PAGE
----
“Facebook wants you to get caught up in a long-drawn-out debate over the minutiae of different legislative approaches,” Haugen said in her opening statement. “Please don’t fall into that trap. Time is of the essence.”
She urged lawmakers to “open up the black box of Facebook” because the company cannot be trusted to be transparent about how the platform’s algorithms shape the user experience.
“Time is of the essence. There is a lot at stake here. You have a once-in-a-generation opportunity to create new rules for our online world. I came forward, at great personal risk, because I believe we still have time to act. But we must act now.”
Lawmakers brought forward proposals after Haugen presented a case in October that Facebook’s systems amplify online hate and extremism and fail to protect young users from harmful content.
Her previous disclosures have energized legislative and regulatory efforts around the world aimed at cracking down on Big Tech, and she made a series of appearances recently before European lawmakers and officials who are drawing up rules for social media companies.
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Haugen, a data scientist who worked as a product manager in Facebook’s civic integrity unit, buttressed her assertions with a massive trove of internal company documents she secretly copied and provided to federal securities regulators and Congress.
When she made her first public appearance this fall, laying out a far-reaching condemnation of the social network giant before a Senate Commerce subcommittee, she shared how she believes Facebook’s platforms could be made safer and offered prescriptions for action by Congress. She rejected the idea of breaking up the tech giant as many lawmakers are calling for, favoring instead targeted legislative remedies.
Most notably, they include new curbs on the long-standing legal protections for speech posted on social media platforms. Both Republican and Democratic lawmakers have called for stripping away some of the protections granted by a provision in a 25-year-old law – generally known as Section 230 – that shields internet companies from liability for what users post.
“Let’s work together on bipartisan legislation because we can’t continue to wait,” said Rep. Mike Doyle, D-Pa., the chairman of the communications and technology subcommittee. The tech giants want nothing more than partisan division and dithering over the legislation, he said.
Facebook and other social media companies use computer algorithms to rank and recommend content. They govern what shows up on users’ news feeds. Haugen’s idea is to remove the protections in cases where dominant content driven by algorithms favors massive engagement by users over public safety.
“Facebook will not change until the incentives change,” Haugen told the House panel. “I hope that you guys act because our children deserve much better.”
That’s the thought behind the Justice Against Malicious Algorithms Act, which was introduced by senior House Democrats about a week after Haugen testified to the Senate panel in October. The bill would hold social media companies responsible by removing their protection under Section 230 for tailored recommendations to users that are deemed to cause harm. A platform would lose the immunity in cases where it “knowingly or recklessly” promoted harmful content.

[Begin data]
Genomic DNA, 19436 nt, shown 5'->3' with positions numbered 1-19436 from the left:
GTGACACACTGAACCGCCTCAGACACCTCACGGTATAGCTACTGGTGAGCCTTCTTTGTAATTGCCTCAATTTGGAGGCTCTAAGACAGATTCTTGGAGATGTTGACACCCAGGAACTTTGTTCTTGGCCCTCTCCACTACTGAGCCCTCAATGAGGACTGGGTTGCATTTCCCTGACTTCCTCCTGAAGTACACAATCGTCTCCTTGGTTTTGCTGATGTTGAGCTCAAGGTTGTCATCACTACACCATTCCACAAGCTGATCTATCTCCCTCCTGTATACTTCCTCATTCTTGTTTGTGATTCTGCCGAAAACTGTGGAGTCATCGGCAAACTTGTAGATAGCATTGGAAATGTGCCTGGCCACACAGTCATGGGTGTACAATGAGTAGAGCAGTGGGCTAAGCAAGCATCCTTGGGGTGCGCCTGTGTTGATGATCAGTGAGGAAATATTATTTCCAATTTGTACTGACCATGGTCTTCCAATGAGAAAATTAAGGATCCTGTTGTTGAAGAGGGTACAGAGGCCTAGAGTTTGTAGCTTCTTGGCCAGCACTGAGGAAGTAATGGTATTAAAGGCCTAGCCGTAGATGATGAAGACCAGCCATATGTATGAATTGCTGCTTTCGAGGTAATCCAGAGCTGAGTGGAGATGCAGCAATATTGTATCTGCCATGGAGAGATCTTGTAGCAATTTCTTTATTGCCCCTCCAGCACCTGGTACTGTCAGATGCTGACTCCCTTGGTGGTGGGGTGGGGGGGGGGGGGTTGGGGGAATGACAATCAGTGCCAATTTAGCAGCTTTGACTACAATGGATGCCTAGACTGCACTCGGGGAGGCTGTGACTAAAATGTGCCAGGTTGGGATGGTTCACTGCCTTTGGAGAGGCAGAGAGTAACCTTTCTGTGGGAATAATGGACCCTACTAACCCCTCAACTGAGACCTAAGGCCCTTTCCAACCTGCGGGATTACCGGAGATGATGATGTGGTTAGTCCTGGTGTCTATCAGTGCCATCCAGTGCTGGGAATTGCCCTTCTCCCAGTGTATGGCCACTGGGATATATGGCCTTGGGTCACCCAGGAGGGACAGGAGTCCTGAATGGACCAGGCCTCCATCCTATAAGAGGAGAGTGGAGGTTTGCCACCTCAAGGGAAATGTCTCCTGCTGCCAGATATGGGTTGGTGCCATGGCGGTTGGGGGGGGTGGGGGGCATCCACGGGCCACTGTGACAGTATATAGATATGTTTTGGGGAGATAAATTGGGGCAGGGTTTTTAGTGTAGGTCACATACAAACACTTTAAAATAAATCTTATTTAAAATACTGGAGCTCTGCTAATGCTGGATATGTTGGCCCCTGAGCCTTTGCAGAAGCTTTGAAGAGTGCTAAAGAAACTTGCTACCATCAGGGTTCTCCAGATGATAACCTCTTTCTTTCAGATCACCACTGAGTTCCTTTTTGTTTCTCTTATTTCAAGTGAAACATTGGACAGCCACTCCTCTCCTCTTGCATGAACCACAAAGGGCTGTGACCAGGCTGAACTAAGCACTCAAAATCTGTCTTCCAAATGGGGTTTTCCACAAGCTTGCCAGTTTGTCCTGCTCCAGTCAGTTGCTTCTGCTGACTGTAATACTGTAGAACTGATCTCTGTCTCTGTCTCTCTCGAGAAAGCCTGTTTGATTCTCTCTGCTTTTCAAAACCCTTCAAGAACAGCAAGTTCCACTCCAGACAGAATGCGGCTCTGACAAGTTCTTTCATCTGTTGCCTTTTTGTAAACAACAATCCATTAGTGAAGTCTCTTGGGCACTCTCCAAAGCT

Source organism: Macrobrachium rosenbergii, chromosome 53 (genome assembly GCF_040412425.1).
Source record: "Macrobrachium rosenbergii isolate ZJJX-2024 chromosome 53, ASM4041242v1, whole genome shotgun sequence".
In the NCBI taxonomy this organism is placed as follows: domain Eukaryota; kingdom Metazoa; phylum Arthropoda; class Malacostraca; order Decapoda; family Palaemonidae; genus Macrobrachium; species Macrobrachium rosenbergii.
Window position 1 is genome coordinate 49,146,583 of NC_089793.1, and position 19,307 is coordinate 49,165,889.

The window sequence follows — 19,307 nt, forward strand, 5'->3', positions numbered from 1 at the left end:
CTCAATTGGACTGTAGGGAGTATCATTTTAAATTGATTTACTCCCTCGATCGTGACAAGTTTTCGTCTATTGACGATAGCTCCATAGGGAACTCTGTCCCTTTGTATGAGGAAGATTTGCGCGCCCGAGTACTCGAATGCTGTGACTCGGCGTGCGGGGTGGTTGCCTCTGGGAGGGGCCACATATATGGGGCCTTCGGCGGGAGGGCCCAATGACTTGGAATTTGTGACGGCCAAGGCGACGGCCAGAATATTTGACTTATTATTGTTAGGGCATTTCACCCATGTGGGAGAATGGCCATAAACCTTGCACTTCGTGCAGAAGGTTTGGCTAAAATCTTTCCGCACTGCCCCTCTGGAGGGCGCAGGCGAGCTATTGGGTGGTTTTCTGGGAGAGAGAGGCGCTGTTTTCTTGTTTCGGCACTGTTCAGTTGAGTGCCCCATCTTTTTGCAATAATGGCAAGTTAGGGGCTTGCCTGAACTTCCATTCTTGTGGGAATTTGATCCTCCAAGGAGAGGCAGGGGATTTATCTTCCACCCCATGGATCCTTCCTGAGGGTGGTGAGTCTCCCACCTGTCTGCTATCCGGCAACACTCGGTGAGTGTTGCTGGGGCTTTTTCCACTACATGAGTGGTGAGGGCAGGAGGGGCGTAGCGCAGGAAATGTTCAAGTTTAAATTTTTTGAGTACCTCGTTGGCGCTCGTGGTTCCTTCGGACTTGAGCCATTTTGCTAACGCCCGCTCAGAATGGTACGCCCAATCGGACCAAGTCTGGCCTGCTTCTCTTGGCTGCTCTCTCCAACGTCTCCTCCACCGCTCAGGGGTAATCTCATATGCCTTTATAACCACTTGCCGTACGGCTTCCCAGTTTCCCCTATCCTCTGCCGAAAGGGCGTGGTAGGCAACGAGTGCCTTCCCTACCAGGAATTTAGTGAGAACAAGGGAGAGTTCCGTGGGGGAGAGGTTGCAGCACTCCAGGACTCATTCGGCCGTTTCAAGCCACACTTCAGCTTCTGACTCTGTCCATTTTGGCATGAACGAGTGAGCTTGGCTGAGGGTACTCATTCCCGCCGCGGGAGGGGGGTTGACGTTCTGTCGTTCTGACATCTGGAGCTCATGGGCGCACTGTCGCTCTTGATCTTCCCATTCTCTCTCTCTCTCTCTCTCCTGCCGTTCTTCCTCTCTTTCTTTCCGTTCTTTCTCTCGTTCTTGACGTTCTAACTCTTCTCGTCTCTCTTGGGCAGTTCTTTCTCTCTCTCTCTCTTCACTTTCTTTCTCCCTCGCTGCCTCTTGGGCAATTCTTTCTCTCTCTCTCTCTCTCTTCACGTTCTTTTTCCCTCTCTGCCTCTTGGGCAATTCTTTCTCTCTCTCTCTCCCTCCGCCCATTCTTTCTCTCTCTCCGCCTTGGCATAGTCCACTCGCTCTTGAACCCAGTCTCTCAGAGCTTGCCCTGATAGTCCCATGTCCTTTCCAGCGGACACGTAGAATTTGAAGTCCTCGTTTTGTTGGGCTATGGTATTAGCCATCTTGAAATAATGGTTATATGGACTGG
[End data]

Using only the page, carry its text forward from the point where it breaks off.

Rep. Frank Pallone, D-N.J., who heads the full Energy and Commerce committee, said a proposal from its senior Republican, Rep. Cathy McMorris Rodgers of Washington, isn’t identical to the Democrats’ bill but represents a good start for potential compromise.
“Big Tech should not be the arbiter of truth,” Rodgers said, renewing conservatives’ assertions that social media platforms censor those viewpoints. Rodgers’ proposal would allow conservatives to challenge the platforms’ content decisions.
All of the legislative proposals face a heavy lift toward final enactment by Congress.
Some experts who support stricter regulation of social media say the Democrats’ legislation as written could have unintended consequences. It doesn’t make clear enough which specific algorithmic behaviors would lead to loss of the liability protection, they suggest, making it hard to see how it would work in practice and leading to wide disagreement over what it might actually do.
Meta Platforms, the new name of Facebook’s parent company, has declined to comment on specific legislative proposals. The company says it has long advocated for updated regulations.
Meta CEO Mark Zuckerberg has suggested changes that would only give internet platforms legal protection if they can prove that their systems for identifying illegal content are up to snuff. That requirement, however, might be more difficult for smaller tech companies and startups to meet, leading critics to charge that it would ultimately favor Facebook.
Other social media companies have urged caution in any legislative changes to Section 230.
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